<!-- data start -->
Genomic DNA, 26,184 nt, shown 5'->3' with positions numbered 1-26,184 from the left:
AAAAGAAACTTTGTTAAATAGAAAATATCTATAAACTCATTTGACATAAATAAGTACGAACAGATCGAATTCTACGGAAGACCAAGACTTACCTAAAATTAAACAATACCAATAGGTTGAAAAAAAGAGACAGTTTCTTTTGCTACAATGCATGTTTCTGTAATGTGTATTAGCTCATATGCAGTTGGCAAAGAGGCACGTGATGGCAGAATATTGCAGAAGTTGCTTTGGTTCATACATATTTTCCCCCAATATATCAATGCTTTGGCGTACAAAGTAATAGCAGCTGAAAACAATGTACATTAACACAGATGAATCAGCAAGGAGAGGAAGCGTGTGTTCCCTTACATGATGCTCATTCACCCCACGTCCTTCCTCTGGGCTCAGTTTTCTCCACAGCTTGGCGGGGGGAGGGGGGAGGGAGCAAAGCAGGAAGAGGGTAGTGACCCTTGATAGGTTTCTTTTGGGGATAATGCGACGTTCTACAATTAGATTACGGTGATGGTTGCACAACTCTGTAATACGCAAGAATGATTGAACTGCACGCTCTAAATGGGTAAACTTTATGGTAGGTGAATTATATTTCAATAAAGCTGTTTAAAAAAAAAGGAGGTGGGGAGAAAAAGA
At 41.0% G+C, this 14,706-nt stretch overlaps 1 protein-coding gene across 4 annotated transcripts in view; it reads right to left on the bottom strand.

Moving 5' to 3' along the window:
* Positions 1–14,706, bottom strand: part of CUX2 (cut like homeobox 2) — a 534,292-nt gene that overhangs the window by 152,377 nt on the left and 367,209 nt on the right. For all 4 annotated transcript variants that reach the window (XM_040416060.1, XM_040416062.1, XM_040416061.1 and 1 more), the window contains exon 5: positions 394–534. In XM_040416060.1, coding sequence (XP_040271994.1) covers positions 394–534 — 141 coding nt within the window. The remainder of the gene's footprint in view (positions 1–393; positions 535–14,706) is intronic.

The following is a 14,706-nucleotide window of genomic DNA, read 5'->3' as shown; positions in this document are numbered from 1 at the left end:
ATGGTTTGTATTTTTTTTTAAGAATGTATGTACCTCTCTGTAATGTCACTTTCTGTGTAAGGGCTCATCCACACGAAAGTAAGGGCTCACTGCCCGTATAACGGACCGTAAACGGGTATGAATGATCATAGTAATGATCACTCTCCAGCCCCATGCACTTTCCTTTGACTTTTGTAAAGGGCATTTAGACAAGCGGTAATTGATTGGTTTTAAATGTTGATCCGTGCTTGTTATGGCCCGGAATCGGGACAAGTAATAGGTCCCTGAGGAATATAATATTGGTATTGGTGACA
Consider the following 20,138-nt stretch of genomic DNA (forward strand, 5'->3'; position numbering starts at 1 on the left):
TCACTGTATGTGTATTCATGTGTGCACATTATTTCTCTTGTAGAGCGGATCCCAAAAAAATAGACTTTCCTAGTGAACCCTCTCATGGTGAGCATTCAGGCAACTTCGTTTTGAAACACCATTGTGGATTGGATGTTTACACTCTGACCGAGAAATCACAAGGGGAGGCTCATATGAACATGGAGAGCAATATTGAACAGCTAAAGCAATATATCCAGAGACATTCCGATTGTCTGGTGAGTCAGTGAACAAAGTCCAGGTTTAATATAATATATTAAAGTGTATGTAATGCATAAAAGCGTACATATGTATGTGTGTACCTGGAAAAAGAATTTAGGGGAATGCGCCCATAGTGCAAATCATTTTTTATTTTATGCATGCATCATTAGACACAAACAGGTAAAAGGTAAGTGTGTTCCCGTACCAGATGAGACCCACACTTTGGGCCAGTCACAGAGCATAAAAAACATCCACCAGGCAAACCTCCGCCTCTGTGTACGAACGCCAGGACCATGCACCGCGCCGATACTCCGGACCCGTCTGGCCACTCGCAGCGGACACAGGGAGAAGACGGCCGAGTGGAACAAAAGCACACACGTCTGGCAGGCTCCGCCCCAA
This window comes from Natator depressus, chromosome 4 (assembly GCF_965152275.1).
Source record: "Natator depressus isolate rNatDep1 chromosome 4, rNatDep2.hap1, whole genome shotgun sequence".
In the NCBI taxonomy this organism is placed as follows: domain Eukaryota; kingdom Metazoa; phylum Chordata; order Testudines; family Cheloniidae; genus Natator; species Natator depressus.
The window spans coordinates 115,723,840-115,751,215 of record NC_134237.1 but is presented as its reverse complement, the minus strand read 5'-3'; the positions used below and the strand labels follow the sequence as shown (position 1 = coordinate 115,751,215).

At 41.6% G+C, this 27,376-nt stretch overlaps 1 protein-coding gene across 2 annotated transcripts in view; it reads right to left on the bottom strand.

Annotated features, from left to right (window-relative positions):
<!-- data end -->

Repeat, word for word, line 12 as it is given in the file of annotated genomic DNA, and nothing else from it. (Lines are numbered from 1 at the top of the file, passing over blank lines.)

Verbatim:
In the NCBI taxonomy this organism is placed as follows: domain Eukaryota; kingdom Metazoa; phylum Chordata; order Testudines; family Cheloniidae; genus Natator; species Natator depressus.